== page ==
Sunday, 20 September 2015


Two years ago I went to see Tom Randall for an assessment. I told him I wanted to climb Supercool, and even I could see at the time that that was an unrealistic goal. The hardest I'd climbed was a 7c, the year before, and it'd taken four or five sessions to even do all the moves, then another four or five to redpoint it.

It was an amazing route, Polifemo, still one of the best I've climbed, with a very reachy crux - but nevertheless, a long way from 8a+.

Not one to discourage, however, Tom wrote a year long training plan to bring me closer to Supercool. I was super psyched. And then, four days into the plan and three days after my summer holiday had stared, I snapped both bones in my lower leg in what felt like a devastating blow.

Aside from the impact on my climbing, it rocked my student life: I was starting the final year of my degree, and I was stuck at home in bed. I lost my part-time job, because I couldn't move around easily. I missed my "day-to-day" friends: the people you don't know that well but that you see regularly and chat to and that become a surprisingly large part of your life.

I didn't even know Tom: I'd met the guy once and paid him to do an assessment. And yet high as a kite and feeling very lonely in LGI he seemed like the obvious person to email.

"Tom... Everything's f**ked"

As I started to recover, Tom used his wisdom to translate the training plan from 3D to 2D, and so I trained on a fingerboard for several months. It was a period of time which if you were bored enough to read the entire blog can be summarised as fairly miserable and took every ounce of motivation I could summon.

It was also a period of my life during which I was very dependent on my boyfriend Alistair, without whom I would never have achieved what I did academically - nor would I have been able to train. I know that at times this was incredibly stressful for Alistair, both emotionally based on the impact it had on our relationship but also in terms of juggling this with his own career. However, I will be forever grateful for all his care, love and support.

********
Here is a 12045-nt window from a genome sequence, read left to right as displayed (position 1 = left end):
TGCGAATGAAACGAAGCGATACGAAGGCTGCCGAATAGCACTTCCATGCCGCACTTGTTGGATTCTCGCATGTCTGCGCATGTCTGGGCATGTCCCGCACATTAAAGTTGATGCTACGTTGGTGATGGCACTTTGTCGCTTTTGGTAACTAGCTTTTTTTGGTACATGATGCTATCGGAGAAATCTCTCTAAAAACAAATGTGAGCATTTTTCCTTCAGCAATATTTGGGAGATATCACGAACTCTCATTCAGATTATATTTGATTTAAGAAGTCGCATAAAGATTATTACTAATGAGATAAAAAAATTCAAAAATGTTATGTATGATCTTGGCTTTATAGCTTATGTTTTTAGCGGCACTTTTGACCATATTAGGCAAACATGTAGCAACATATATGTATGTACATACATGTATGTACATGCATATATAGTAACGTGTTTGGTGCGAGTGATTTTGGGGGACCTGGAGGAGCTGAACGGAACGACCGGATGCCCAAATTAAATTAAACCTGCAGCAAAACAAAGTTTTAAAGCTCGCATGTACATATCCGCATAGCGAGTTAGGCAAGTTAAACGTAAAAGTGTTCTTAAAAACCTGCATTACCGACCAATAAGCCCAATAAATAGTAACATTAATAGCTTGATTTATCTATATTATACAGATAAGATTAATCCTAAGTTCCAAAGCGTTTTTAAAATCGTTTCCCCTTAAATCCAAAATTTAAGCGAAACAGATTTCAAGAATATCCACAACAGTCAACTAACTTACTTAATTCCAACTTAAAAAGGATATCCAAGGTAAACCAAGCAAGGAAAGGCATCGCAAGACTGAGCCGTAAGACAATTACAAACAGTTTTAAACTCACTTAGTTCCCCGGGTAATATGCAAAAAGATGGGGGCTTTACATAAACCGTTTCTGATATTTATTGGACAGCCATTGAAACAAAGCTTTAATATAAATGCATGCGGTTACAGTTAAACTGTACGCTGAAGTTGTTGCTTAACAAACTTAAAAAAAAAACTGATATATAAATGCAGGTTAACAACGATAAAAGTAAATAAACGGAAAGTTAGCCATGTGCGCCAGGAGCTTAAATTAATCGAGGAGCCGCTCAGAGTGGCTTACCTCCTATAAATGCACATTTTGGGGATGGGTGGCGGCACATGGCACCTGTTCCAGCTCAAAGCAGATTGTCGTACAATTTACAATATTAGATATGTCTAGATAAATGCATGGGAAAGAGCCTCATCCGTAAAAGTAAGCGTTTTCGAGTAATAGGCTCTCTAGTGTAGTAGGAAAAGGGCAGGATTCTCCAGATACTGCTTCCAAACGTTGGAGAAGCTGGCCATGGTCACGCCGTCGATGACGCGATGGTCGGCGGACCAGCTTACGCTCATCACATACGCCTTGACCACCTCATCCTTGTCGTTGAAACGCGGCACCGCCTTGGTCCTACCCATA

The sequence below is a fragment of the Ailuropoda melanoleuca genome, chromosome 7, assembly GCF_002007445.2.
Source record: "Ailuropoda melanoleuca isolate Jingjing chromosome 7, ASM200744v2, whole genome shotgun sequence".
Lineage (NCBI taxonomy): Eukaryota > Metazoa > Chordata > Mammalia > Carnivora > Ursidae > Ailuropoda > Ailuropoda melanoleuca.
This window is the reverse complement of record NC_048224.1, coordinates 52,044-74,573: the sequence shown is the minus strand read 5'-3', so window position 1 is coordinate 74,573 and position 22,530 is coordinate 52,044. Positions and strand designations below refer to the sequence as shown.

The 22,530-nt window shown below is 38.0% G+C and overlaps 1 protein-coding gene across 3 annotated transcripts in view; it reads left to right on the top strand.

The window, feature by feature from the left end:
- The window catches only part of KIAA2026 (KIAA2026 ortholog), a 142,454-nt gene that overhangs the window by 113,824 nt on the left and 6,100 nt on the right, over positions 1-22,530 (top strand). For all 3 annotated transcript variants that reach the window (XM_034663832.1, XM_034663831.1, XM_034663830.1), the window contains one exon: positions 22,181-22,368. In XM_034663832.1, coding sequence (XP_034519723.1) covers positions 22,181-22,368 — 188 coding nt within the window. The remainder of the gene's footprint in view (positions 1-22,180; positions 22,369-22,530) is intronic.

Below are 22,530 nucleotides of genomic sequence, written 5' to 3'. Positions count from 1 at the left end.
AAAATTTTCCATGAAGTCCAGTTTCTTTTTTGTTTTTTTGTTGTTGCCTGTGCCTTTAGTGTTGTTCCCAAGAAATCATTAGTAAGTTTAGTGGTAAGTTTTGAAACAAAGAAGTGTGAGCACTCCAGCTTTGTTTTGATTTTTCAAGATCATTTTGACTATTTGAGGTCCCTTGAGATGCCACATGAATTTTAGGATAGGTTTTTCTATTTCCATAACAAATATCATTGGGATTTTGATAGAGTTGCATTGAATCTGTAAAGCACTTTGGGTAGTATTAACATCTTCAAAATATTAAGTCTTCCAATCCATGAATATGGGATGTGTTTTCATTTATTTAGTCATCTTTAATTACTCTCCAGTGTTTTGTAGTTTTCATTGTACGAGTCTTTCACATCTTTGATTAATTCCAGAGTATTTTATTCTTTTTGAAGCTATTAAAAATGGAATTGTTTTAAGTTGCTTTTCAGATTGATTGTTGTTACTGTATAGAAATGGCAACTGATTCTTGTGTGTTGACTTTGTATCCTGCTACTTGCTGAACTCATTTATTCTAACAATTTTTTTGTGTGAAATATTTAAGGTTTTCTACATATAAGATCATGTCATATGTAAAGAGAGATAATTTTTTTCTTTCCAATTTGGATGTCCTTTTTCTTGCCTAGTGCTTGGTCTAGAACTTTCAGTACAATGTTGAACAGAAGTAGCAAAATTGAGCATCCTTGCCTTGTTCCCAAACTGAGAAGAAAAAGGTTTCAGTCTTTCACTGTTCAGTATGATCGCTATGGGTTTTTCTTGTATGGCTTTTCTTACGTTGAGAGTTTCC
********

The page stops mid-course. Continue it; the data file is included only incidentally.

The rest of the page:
When I started to climb again, I battled a combination of leg pain and fear as I tried to remember why I loved it. 18 months after the accident, I still felt like things would never be the same. I was crippled by fear and I was surprised that I could still be feeling the physical effects.  Even two months ago, things were much that way. Tom suggested I climb Aberration as it was a similar style to Supercool, albeit sideways rather than up. I still keep finding knew things that I didn't realise I could do until it hurt too much to do them, usually relating to heel hooks, and I still do certain things in stupid ways because I can't do them the way other people do (or the way they're set).

I was both surprised that I climbed Aberration so quickly and kind of disappointed that I wasn't excited as I felt like I should be. I thought that I'd be super excited about climbing my first 8a, but then when I did it it felt like I'd passed the point where it was the hardest I could climb. It wasn't magic like Polifemo.

During August I was trying Supercool at weekends while working down South during the week (in Henley-on-Thames, no less). I was starting to get close to doing it, but it kept raining, and I was really tired, and I could just never get a good session on it. I started to get very frustrated. Towards the end of August, Jules Pearson redpointed the route and spent the following week sending me weather updates. I was pitifully grateful to her as I'd developed an unhealthy addiction to the weather forecast (I'm getting help for it).

Jules is really cool, but she doesn't realise how good she is so she's very unassuming, very down to earth and awesome to climb with. And it was nice to be rooting for each other as I rarely seem to be projecting things at the same time as someone else (I remember with Polifemo everyone just kept flashing it).

The day I climbed the route was the Sunday of the August bank holiday, and I think it was really because I'd spent most of the Saturday snoozing. I was knackered from my crash introduction to the watch industry in Henley and all the commuting that had gone with it. I didn't feel amazing, but it's the sort of route where you don't have to feel super strong, as long as you just keep going and rest where it's appropriate. Nevertheless, when I pulled through the final crux onto the somewhat technical head wall I was terrified. Like Jules the week before, I knew that it would be all too easy to slip on a smear and fall off.